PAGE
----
For example, if you provide enterprise level IT security to businesses, you may want to add negative keywords for consumer focused searches such as ‘free anti virus software’.
To do this you can either search in the AdWords keyword planner for keywords which you wish to add to your negative keywords list, or you can look within your account to see which search queries have triggered your ads.
If you see any which you deem irrelevant you can simply add these to the negative keywords tab.
You will find the queries for which you have been found under campaign>keywords>search terms, while negative keywords can be found under campaign>keywords>negative keywords.
Step Five: Features
Conversion Tracking – It is imperative that you have conversion tracking running on your AdWords account. This enables you to track a user’s actions after they have clicked on your ad.
If you’re serious about optimising your AdWords account, then you need to have conversion tracking in place. Only then will you able to measure the effectiveness of your campaigns, and calculate your ROI accurately.
In order to utilise conversion tracking you need to tell AdWords what a conversion means to you, whether that is a phone call, a website sign up, or an app download.
The actual implementation of conversion tracking can be a little tricky depending on your level of technical know how.
If you’re au fait with the fundamentals of coding then you should be able to this yourself by following this guide. If not, we suggest contacting your developer and asking him or her to implement AdWords conversion tracking on your site.
Remarketing – Remarketing is one of the most useful features available on AdWords, enabling you to display ads to people who have previously visited your website, as they browse elsewhere online.
The nature of your business or service will determine how you want to use remarketing.
Owners of e-commerce websites may want to utilise ‘dynamic remarketing’, this allows you to target people with products that they have previously viewed, but not bought, on your website.
Businesses looking to boost brand awareness meanwhile, or to influence future purchasing decisions, are more likely to implement ‘standard remarketing’, which simply displays your chosen ads as users browse online.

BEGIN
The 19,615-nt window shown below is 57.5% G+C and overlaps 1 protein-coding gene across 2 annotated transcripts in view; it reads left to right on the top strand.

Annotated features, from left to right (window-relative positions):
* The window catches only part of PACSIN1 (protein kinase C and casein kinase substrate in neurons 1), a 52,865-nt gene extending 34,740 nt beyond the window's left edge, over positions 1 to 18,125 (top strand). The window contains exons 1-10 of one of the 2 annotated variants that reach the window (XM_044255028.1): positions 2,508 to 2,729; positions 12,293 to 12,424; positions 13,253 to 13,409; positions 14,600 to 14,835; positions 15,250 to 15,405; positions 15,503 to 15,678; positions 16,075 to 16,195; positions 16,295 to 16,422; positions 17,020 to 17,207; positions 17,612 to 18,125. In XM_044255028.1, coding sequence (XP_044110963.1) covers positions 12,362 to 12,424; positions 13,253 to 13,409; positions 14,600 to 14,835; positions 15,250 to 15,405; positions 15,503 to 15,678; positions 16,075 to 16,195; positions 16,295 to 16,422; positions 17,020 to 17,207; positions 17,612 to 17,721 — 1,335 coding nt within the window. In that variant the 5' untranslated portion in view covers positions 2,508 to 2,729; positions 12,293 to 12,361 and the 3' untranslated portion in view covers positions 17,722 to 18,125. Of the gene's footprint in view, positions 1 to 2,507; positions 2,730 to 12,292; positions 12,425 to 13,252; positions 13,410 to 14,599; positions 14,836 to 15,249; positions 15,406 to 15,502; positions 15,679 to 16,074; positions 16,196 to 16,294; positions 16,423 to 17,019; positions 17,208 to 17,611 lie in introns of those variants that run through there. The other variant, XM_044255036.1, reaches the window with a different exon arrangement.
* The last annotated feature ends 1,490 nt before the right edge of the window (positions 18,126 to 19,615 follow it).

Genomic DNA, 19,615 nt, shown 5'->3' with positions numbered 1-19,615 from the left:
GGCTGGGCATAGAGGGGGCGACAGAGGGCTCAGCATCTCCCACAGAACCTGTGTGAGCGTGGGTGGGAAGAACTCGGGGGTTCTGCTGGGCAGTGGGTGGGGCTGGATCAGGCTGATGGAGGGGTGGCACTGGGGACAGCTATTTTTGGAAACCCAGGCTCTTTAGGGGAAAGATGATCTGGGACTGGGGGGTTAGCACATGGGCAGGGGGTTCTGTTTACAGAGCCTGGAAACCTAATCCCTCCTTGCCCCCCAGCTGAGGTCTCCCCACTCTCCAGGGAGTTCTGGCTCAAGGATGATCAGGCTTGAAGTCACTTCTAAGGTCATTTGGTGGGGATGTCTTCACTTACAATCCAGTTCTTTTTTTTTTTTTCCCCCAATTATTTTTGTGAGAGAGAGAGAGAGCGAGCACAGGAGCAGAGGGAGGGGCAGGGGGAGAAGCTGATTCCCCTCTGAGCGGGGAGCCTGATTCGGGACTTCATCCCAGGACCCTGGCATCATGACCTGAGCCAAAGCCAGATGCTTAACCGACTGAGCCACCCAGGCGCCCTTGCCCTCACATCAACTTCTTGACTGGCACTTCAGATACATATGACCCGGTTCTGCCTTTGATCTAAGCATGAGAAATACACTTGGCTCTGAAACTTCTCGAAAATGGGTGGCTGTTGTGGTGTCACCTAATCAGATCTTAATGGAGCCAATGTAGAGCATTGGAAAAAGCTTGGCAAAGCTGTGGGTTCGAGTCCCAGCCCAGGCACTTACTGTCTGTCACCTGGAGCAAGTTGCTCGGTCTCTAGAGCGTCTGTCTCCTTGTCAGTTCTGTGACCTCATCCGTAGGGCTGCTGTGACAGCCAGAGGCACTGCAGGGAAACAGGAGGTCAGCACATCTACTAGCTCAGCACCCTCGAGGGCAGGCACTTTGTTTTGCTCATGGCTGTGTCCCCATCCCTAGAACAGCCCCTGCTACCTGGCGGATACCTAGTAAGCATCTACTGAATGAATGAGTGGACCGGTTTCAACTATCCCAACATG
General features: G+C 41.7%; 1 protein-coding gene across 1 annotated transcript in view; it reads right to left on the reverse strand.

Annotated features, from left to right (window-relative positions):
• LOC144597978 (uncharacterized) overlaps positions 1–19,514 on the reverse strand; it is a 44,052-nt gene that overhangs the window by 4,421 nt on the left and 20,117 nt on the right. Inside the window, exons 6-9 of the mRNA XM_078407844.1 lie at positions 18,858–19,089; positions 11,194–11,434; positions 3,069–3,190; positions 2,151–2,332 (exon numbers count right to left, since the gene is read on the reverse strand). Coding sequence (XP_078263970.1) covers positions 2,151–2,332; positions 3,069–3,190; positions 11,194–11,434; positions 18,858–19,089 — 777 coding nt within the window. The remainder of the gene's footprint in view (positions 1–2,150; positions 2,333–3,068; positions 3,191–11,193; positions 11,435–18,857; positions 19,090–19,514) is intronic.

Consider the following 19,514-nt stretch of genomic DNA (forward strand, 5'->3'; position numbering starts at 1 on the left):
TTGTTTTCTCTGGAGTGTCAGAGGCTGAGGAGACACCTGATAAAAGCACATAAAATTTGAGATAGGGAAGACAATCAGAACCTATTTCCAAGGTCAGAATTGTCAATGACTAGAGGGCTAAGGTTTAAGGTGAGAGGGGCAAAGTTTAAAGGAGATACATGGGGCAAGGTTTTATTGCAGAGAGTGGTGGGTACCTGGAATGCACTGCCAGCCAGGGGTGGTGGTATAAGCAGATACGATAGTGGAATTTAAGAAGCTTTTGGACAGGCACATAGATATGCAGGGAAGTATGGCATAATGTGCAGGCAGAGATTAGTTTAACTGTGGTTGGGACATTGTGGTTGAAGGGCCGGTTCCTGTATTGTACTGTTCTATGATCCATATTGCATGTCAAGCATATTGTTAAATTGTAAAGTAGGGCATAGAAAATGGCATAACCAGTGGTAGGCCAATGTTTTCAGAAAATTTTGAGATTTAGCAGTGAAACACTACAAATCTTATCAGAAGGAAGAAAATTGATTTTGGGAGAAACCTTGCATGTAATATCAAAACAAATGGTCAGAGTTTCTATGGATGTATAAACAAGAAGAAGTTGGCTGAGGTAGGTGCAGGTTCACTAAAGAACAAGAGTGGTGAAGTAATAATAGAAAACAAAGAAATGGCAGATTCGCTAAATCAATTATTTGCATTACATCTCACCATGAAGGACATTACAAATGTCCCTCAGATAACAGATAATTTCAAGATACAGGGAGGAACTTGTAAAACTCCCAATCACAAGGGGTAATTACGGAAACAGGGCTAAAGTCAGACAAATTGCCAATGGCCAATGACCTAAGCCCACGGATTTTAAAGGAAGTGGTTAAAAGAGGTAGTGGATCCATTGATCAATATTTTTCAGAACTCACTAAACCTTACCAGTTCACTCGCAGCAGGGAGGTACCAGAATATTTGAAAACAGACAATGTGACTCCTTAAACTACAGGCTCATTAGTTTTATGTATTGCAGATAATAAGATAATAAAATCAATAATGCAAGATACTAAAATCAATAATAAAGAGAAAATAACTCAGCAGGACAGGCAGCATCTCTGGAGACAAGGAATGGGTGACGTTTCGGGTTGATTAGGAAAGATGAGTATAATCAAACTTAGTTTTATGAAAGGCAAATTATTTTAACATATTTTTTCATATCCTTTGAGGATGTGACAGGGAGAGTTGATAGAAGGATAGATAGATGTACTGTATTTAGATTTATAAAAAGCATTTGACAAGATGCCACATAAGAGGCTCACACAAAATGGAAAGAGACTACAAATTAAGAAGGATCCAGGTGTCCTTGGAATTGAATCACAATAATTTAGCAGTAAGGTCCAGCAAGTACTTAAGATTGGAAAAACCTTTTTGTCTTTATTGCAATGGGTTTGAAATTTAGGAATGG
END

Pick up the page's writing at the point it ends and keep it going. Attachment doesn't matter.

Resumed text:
Dynamic Search Campaigns – Dynamic search campaigns are automatically generated by Google according to the content on your website, and allow you to target searches independent of keywords
Dynamic search campaigns are generally calibrated according to the categories on your website.
For example, a clothes retailer could have dynamic search ads set up for each category of clothes on his or her site: shoes, shirts, dresses and so on. A user then searching for ‘men’s shoes’ will potentially be targeted with one of your dynamic search ads, without the need for any keywords at all.
This ad type is particularly effective for people with lots of content on their site, such as retailers.
A dynamic search ad campaign will save you a lot of time, and allow you, through the use of categories, to focus your budget on the products you want to sell at that particular time.
You can also rest assured that the ads themselves will be relevant, as Google pull information from the user’s search and include it in the ad text.
Thank you for reading our 5-Step AdWords Audit.
If you’ve followed this checklist through to the end then your AdWords account should be in much healthier shape than when we began. Now you should be able to sit back and watch while your click through and conversion rates edge closer to the types of numbers you deserve to see.
Long term AdWords success will require long term commitment and optimisation, however. But as long as you maintain your accounts on a day to day basis, consult this checklist when necessary and optimise where appropriate, then you will be on the road to sustained Google AdWords success.
If you decide that you would like assistance with managing your AdWords accounts, then please check out our industry leading AdWords Management Services.